Organization of American States

Organization of American States

Organization of American States (OAS), international organization, created Apr. 30, 1948, at Bogotá, Colombia, by agreement of Argentina, Bolivia, Brazil, Chile, Colombia, Costa Rica, the Dominican Republic, Ecuador, El Salvador, Guatemala, Haiti, Honduras, Mexico, Nicaragua, Panama, Paraguay, Peru, the United States, Uruguay, and Venezuela. Another 17 states have subsequently joined. The status of permanent observer is now held by 46 additional states and the European Union. The OAS is a regional agency designed to work with the United Nations to promote peace, justice, and hemispheric solidarity; to foster economic development (especially during the 1960s; see Alliance for Progress); and to defend the sovereignty and territorial integrity of the signatory nations. The general secretariat, formerly the Pan-American Union, located in Washington, D.C, is the permanent body of the OAS. After 1948, the OAS council set out to enforce the Inter-American Treaty of Reciprocal Assistance, known as the Rio Treaty (see also Pan-Americanism). The OAS has repeatedly opposed unilateral intervention in the affairs of member countries. However, the OAS did approve (1965) the U.S. intervention in the Dominican Republic's civil war, though it refused a similar action during the Nicaraguan revolution (1979). Among the many conflicts handled by the council were those between Costa Rica and Nicaragua (1948, 1949, and 1955), when the Nicaraguan regime of Anastasio Somoza was censured for aiding the attempted overthrow of the Costa Rican regime of José Figueres Ferrer; the conflicts between the Dominican dictator Rafael Trujillo Molina and Haiti, Cuba, Guatemala, and Venezuela (1949, 1950, and 1960); the Panamanian-U.S. conflict over control of the Panama Canal in 1964; the Honduras-El Salvador dispute in 1969; elections in El Salvador amid civil war (1984, 1989); the Panamanian-U.S. conflict (1988, 1989) over the involvement in drug trafficking of the dictator Manuel Antonio Noriega, and subsequent U.S. invasion (1990); and the Haitian coup overthrowing President Jean Bertrand Aristide (1991, 1992). A nearly five-decade issue for the OAS was its relationship with Cuba after the Cuban revolution (1959). In 1962, Cuba was formally suspended from the organization on charges of subversion. Two years later, a trade boycott was imposed on Cuba, but by the 1990s, practically all member nations except the United States had resumed trade and diplomatic relations with Cuba. In 2009, by which time the United States was the only American nation without relations with Cuba, the OAS's suspension of Cuba was ended, but Cuba, at least initially, rejected rejoining the OAS.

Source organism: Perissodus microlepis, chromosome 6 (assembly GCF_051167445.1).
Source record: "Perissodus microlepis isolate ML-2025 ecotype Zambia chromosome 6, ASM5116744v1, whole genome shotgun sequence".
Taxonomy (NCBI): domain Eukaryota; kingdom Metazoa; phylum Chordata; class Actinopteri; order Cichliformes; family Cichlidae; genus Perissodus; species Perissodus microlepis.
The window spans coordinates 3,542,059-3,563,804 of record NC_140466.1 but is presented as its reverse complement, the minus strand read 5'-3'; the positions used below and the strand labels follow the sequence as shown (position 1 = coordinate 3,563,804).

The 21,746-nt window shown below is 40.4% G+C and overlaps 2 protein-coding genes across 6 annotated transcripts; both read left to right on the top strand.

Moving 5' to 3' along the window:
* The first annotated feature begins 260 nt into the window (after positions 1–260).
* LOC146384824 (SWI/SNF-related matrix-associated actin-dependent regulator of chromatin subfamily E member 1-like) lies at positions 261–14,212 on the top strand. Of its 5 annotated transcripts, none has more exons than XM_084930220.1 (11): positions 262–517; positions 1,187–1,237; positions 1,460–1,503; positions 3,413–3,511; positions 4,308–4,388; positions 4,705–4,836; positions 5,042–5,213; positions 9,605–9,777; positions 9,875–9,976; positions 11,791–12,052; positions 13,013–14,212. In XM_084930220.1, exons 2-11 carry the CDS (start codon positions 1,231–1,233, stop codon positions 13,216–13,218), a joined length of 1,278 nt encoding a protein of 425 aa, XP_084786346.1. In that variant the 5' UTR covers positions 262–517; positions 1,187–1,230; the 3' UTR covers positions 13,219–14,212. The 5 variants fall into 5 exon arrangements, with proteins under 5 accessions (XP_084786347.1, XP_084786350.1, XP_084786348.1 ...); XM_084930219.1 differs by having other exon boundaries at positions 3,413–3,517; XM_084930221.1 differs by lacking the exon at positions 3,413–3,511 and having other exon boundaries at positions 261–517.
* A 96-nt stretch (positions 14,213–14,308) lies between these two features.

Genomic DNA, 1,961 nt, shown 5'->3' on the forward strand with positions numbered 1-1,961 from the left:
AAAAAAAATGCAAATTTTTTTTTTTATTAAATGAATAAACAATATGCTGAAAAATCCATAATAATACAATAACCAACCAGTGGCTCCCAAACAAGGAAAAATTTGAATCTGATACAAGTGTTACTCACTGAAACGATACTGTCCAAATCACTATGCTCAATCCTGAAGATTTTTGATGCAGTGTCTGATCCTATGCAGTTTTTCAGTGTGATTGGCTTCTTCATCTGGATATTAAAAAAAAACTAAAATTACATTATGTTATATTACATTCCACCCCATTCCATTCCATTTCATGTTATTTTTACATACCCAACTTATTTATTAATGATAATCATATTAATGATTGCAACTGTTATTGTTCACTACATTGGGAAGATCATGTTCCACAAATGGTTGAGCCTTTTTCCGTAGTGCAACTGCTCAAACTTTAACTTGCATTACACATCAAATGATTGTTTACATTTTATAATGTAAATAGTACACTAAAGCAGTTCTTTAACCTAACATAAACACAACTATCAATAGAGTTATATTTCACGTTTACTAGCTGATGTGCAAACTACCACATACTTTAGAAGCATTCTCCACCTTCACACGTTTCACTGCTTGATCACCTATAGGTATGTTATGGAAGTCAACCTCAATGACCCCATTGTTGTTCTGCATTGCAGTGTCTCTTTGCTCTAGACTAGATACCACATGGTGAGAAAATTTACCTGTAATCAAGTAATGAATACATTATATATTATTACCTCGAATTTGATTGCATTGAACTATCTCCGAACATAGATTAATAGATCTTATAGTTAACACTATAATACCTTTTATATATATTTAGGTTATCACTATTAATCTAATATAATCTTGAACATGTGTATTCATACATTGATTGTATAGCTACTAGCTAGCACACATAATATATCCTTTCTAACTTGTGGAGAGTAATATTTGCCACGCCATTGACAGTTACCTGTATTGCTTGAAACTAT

See studies by M. Ball (1969) and R. Scheman (1988).

The Organization of American States (OAS, or, as it is known in the three other official languages, OEA) is an international organization, headquartered in Washington, D.C., United States. Its members are the thirty-five independent states of the Americas.


The notion of closer hemispheric union in the Americas was first put forward by Simón Bolívar who, at the 1826 Congress of Panama, proposed creating a league of American republics, with a common military, a mutual defense pact, and a supranational parliamentary assembly. This meeting was attended by representatives of Gran Colombia (comprising the modern-day nations of Colombia, Ecuador, Panama, and Venezuela), Peru, the United Provinces of Central America, and Mexico, but the grandly titled "Treaty of Union, League, and Perpetual Confederation" was ultimately only ratified by Gran Colombia. Bolívar's dream soon floundered with civil war in Gran Colombia, the disintegration of Central America, and the emergence of national rather than continental outlooks in the newly independent American republics. Bolívar's dream of American unity was meant to unify Latin American nations against imperial domination by external power.

The pursuit of regional solidarity and cooperation again came to the forefront in 1889–90, at the First International Conference of American States. Gathered together in Washington, D.C., 18 nations resolved to found the International Union of American Republics, served by a permanent secretariat called the Commercial Bureau of the American Republics (renamed the "International Commercial Bureau" at the Second International Conference in 1901–02). These two bodies, in existence as of 14 April 1890, represent the point of inception to which today's OAS and its General Secretariat trace their origins.